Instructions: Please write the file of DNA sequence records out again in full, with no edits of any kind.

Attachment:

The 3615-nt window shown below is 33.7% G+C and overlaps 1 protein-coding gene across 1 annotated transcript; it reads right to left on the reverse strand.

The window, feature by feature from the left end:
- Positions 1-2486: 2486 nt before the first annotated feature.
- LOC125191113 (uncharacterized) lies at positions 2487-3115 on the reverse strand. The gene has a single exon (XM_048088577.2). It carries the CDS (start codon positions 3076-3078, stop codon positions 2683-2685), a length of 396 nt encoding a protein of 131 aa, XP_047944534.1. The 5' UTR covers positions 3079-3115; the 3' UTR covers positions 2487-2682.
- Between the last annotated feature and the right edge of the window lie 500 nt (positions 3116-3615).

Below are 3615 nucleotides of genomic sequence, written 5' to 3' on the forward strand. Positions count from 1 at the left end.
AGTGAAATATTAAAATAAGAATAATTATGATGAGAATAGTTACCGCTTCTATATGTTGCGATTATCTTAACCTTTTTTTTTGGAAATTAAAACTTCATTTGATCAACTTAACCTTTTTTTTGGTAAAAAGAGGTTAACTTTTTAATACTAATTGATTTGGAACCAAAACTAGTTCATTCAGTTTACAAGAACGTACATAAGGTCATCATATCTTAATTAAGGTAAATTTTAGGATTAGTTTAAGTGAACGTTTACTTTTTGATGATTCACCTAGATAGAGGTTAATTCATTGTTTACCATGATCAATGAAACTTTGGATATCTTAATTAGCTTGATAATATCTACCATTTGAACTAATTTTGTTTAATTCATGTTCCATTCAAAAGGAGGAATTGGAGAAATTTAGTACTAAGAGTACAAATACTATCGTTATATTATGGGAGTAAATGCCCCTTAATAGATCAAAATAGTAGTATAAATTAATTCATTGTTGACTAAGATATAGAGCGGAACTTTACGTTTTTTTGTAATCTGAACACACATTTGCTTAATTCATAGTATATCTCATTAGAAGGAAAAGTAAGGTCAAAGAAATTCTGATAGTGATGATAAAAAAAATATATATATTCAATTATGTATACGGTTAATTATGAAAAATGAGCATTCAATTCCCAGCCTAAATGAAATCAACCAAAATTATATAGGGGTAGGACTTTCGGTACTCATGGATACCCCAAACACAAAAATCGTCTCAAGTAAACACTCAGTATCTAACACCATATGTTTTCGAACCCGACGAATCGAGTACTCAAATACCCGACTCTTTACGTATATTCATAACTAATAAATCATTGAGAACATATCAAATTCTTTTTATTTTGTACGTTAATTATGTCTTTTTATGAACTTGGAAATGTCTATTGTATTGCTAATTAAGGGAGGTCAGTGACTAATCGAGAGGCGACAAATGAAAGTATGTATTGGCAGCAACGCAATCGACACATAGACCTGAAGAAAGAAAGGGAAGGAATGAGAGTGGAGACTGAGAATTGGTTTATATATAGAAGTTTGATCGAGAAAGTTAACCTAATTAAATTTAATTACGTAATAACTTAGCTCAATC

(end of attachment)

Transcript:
The 3615-nt window shown below is 33.7% G+C and overlaps 1 protein-coding gene across 1 annotated transcript; it reads right to left on the reverse strand.

The window, feature by feature from the left end:
- Positions 1-2486: 2486 nt before the first annotated feature.
- LOC125191113 (uncharacterized) lies at positions 2487-3115 on the reverse strand. The gene has a single exon (XM_048088577.2). It carries the CDS (start codon positions 3076-3078, stop codon positions 2683-2685), a length of 396 nt encoding a protein of 131 aa, XP_047944534.1. The 5' UTR covers positions 3079-3115; the 3' UTR covers positions 2487-2682.
- Between the last annotated feature and the right edge of the window lie 500 nt (positions 3116-3615).

Below are 3615 nucleotides of genomic sequence, written 5' to 3' on the forward strand. Positions count from 1 at the left end.
AGTGAAATATTAAAATAAGAATAATTATGATGAGAATAGTTACCGCTTCTATATGTTGCGATTATCTTAACCTTTTTTTTTGGAAATTAAAACTTCATTTGATCAACTTAACCTTTTTTTTGGTAAAAAGAGGTTAACTTTTTAATACTAATTGATTTGGAACCAAAACTAGTTCATTCAGTTTACAAGAACGTACATAAGGTCATCATATCTTAATTAAGGTAAATTTTAGGATTAGTTTAAGTGAACGTTTACTTTTTGATGATTCACCTAGATAGAGGTTAATTCATTGTTTACCATGATCAATGAAACTTTGGATATCTTAATTAGCTTGATAATATCTACCATTTGAACTAATTTTGTTTAATTCATGTTCCATTCAAAAGGAGGAATTGGAGAAATTTAGTACTAAGAGTACAAATACTATCGTTATATTATGGGAGTAAATGCCCCTTAATAGATCAAAATAGTAGTATAAATTAATTCATTGTTGACTAAGATATAGAGCGGAACTTTACGTTTTTTTGTAATCTGAACACACATTTGCTTAATTCATAGTATATCTCATTAGAAGGAAAAGTAAGGTCAAAGAAATTCTGATAGTGATGATAAAAAAAATATATATATTCAATTATGTATACGGTTAATTATGAAAAATGAGCATTCAATTCCCAGCCTAAATGAAATCAACCAAAATTATATAGGGGTAGGACTTTCGGTACTCATGGATACCCCAAACACAAAAATCGTCTCAAGTAAACACTCAGTATCTAACACCATATGTTTTCGAACCCGACGAATCGAGTACTCAAATACCCGACTCTTTACGTATATTCATAACTAATAAATCATTGAGAACATATCAAATTCTTTTTATTTTGTACGTTAATTATGTCTTTTTATGAACTTGGAAATGTCTATTGTATTGCTAATTAAGGGAGGTCAGTGACTAATCGAGAGGCGACAAATGAAAGTATGTATTGGCAGCAACGCAATCGACACATAGACCTGAAGAAAGAAAGGGAAGGAATGAGAGTGGAGACTGAGAATTGGTTTATATATAGAAGTTTGATCGAGAAAGTTAACCTAATTAAATTTAATTACGTAATAACTTAGCTCAATC